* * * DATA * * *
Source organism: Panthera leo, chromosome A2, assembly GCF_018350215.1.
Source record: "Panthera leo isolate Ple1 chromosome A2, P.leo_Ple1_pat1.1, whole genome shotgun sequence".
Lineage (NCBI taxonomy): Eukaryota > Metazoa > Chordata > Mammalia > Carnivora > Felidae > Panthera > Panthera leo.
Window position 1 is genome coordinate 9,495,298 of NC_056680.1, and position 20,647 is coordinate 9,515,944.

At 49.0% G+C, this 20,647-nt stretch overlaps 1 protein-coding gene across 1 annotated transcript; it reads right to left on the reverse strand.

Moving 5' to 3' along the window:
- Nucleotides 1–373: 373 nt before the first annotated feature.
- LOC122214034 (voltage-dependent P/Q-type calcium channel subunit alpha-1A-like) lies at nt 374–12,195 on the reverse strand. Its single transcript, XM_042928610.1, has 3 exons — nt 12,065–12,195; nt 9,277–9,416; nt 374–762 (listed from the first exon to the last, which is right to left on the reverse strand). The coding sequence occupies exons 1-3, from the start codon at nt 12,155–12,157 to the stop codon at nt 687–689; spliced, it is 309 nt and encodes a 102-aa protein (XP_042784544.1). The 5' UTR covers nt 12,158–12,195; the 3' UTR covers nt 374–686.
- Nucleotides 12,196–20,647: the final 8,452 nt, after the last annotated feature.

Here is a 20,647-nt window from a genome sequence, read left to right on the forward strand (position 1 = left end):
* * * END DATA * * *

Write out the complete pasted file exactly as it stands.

Source organism: Panthera leo, chromosome A2, assembly GCF_018350215.1.
Source record: "Panthera leo isolate Ple1 chromosome A2, P.leo_Ple1_pat1.1, whole genome shotgun sequence".
Lineage (NCBI taxonomy): Eukaryota > Metazoa > Chordata > Mammalia > Carnivora > Felidae > Panthera > Panthera leo.
Window position 1 is genome coordinate 9,495,298 of NC_056680.1, and position 20,647 is coordinate 9,515,944.

At 49.0% G+C, this 20,647-nt stretch overlaps 1 protein-coding gene across 1 annotated transcript; it reads right to left on the reverse strand.

Moving 5' to 3' along the window:
- Nucleotides 1–373: 373 nt before the first annotated feature.
- LOC122214034 (voltage-dependent P/Q-type calcium channel subunit alpha-1A-like) lies at nt 374–12,195 on the reverse strand. Its single transcript, XM_042928610.1, has 3 exons — nt 12,065–12,195; nt 9,277–9,416; nt 374–762 (listed from the first exon to the last, which is right to left on the reverse strand). The coding sequence occupies exons 1-3, from the start codon at nt 12,155–12,157 to the stop codon at nt 687–689; spliced, it is 309 nt and encodes a 102-aa protein (XP_042784544.1). The 5' UTR covers nt 12,158–12,195; the 3' UTR covers nt 374–686.
- Nucleotides 12,196–20,647: the final 8,452 nt, after the last annotated feature.

Here is a 20,647-nt window from a genome sequence, read left to right on the forward strand (position 1 = left end):